Is a flier misleading voters in Middlebury? - WCAX.COM Local Vermont News, Weather and Sports-

Is a flier misleading voters in Middlebury?

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With Town Meeting Day one week away, some Middlebury residents are fired up about a last-minute flier sent out to voters. Town officials say the mailer informs residents about a $6.5 million project for new town offices. The bond vote will be on the ballot next week.

"I don't like people lying in my face," said Ron Kohn of Middlebury.

Some Middlebury voters are outraged after a selectman spoke out against his own board Tuesday night. Craig Bingham is raising concerns about the accuracy of a town flier promoting an upcoming bond vote.

"Looking at the outside of the mailer I noted that there are several errors on the 'Tax Impact' portion of the mailer," said Middlebury selectman Craig Bingham.

The pamphlet was sent to thousands of Middlebury voters detailing the plans and costs of a major project for downtown. The $6.5 million proposal would demolish the current town offices and build a new facility across town. A recreation space would also be created.

"I think it's a total win-win for the town of Middlebury. And I think that we desperately need to do this. This is an energy efficient hog," said Nancy Malcom of the Middlebury Steering Committee.

Malcom helped drafted the flier and is standing behind its accuracy. She says it is standard procedure for every big town project. Malcolm says Middlebury hired a third party to calculate the professional estimates. Residents will then have to vote if they support a bond to foot the bill. But Bingham says the numbers are wrong and misleading.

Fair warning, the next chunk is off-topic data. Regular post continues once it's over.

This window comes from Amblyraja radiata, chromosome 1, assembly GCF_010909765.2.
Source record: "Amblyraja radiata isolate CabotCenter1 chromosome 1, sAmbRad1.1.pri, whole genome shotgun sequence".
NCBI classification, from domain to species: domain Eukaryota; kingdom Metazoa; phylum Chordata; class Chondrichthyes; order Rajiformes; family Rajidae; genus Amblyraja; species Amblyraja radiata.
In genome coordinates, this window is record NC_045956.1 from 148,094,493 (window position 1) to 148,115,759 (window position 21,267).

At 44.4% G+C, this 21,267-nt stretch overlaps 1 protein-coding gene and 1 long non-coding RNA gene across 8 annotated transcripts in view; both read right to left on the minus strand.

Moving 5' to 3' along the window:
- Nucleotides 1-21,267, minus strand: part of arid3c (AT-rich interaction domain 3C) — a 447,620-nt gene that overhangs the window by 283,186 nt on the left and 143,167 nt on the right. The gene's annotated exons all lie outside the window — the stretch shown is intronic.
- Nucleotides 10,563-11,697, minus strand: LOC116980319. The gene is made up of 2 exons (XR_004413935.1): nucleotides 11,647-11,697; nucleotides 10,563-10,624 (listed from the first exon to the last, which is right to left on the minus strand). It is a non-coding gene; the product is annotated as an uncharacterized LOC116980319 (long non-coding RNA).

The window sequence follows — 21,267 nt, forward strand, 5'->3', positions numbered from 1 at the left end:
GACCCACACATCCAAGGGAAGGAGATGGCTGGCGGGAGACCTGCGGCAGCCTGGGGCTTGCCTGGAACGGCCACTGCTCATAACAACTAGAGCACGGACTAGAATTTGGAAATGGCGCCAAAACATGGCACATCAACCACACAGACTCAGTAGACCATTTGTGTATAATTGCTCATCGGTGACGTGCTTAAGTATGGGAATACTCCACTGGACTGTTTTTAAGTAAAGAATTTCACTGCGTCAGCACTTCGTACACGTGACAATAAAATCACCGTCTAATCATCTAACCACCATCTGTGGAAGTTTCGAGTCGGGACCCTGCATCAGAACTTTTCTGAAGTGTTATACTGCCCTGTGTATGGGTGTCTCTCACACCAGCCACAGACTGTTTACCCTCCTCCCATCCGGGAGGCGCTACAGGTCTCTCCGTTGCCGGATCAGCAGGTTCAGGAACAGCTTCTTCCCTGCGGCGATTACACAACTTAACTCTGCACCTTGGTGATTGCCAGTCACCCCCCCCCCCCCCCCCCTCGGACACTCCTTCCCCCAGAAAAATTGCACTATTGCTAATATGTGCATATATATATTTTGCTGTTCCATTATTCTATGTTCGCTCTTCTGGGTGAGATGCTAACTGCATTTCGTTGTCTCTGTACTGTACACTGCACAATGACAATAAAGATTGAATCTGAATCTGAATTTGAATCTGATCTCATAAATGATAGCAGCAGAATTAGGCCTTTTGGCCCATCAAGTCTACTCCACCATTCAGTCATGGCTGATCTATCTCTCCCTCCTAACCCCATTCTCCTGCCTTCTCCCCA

"I am deeply disturbed that false information has been published under the name of our town. I am disappointed that my taxpayer dollars have been spent on what comes off as a flagrant attempt to mislead the voter," said Bingham.

The flier also highlights problems with the existing facility, like code violations and issues with asbestos, insulation and crumbling bricks.

But Bingham says town records from April show a fire marshal determined the building was up to code.

"While they are not specific violations that the towns been charged with -- if you were to do a renovation -- all these codes violation issues would have to be remedied and resolved," said Select Board Chair Dean George.

George says the town has been surveying the building for years and experts advised them that renovations simply were not worth the huge costs.

Some residents say they appreciate the flier, while others claim it was an attempt to sway their votes.

"The scare tactics that are being used are probably the most egregious part of this. The idea that they must take the money and sell this piece of ground -- which for a lot of people, represent the family jewels," said Kohn.

The total price tag for the bond vote is $6.5 million, but town officials say Middlebury College will be paying for $4.5 million of that in order to have the land where the town offices currently are. That leaves taxpayers to foot the remaining $2 million.

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